Traumatic injury and mental health disorders are co-associated. Early identification of depression, anxiety and stress following injury, and subsequent preventive intervention, may reduce the long-term symptoms and negative impacts associated with depression and anxiety. The purpose of the study was to determine the incidence, severity and predictors of depression, anxiety and stress in injured patients in the acute phase of care, and at six months following injury, as well as the effectiveness of an in-hospital screening tool.This descriptive longitudinal study of trauma patients was conducted at a Level 1 Metropolitan Trauma Centre in Australia over 14 months. Participants were interviewed using the Depression Anxiety Stress Scale short-form version (DASS-21) during hospital admission then at 3 and 6 months after injury. Descriptive statistics were performed to evaluate participant characteristics and incidence of depression, anxiety and stress. Correlations and logistic regression were conducted to investigate the ability of the DASS-21 to predict symptoms of depression, anxiety and stress and to investigate factors associated with depression, anxiety and stress 6 months after injury.201 participants ranging in age (18-94 years) and injury severity participated in the baseline interview and 109 completed all 3 interviews over 6 months. Over half (54%) reported above normal scores for depression, anxiety and/or stress in at least one of the 3 time points. Intensive care unit admission and high levels of depression, anxiety and stress at 3 months post injury were predictors for high levels of depression, anxiety and stress at 6 months. Low scores for depression, anxiety and stress during admission were correlated with low scores for depression, anxiety and stress at 3 and 6 months.Depression, anxiety and stress in patients hospitalised following injury is common and should be anticipated in patients who have had an intensive care admission. Screening at 3 months following injury identifies patients at risk of long-term symptoms of depression, anxiety and stress.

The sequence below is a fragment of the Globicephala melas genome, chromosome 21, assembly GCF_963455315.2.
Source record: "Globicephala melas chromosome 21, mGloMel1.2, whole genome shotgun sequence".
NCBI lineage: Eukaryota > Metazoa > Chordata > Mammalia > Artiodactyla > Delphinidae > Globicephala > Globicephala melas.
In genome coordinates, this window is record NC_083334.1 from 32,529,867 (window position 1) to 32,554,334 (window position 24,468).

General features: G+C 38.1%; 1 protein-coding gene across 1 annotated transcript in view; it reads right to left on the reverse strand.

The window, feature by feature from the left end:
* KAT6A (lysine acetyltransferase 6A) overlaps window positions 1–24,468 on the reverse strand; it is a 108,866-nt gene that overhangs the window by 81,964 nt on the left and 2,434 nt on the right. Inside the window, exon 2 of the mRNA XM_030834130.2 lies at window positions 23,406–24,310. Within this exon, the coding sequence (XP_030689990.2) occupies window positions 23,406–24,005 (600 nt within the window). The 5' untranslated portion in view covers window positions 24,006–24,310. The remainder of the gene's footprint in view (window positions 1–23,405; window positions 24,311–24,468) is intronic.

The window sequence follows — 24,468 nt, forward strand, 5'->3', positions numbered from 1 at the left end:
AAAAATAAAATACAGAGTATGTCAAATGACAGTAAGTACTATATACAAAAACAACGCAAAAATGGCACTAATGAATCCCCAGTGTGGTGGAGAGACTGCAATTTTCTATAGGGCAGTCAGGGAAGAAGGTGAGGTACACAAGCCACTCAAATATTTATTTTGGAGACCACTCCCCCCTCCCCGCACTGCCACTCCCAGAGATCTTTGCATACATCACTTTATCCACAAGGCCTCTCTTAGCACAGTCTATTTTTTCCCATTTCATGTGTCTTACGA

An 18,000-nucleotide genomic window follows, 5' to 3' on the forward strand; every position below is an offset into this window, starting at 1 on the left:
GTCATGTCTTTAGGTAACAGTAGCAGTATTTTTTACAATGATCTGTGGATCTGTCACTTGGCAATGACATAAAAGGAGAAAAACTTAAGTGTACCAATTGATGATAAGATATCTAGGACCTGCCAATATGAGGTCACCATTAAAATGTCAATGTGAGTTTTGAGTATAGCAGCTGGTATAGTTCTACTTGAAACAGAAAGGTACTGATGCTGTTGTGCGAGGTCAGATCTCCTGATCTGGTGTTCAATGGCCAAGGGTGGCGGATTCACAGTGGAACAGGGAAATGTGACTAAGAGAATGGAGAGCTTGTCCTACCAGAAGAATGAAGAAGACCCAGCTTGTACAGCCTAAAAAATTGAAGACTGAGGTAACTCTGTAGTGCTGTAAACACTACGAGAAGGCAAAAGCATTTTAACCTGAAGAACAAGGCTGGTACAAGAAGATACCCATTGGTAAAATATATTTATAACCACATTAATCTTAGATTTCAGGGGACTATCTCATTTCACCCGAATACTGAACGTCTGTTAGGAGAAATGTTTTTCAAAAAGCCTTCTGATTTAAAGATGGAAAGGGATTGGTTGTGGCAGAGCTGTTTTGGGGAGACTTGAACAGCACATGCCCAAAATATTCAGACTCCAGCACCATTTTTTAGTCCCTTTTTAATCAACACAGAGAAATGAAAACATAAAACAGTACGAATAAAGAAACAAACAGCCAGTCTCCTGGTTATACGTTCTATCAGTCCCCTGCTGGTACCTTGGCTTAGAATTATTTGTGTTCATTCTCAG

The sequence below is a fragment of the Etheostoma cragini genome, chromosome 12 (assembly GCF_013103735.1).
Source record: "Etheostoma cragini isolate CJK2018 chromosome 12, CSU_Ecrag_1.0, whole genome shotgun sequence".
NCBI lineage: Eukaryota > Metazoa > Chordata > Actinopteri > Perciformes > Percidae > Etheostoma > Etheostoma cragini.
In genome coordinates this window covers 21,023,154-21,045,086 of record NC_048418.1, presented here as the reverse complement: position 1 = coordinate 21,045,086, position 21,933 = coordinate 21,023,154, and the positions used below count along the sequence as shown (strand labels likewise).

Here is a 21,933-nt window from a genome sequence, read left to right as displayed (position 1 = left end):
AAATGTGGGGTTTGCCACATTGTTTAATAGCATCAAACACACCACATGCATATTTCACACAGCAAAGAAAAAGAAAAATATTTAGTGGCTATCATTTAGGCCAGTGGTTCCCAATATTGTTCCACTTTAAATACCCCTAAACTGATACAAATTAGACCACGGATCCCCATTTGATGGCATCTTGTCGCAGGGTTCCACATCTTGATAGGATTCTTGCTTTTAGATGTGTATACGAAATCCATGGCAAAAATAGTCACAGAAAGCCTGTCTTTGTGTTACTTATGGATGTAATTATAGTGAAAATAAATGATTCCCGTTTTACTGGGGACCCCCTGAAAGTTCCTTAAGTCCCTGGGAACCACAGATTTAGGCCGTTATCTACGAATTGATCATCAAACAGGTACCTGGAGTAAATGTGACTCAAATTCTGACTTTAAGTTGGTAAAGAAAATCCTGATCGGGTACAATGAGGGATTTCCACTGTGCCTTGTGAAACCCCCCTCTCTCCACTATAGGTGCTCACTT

Family members' experience of providing support for young people with traumatic physical injury during the acute hospital phase of care: A qualitative study. - Injury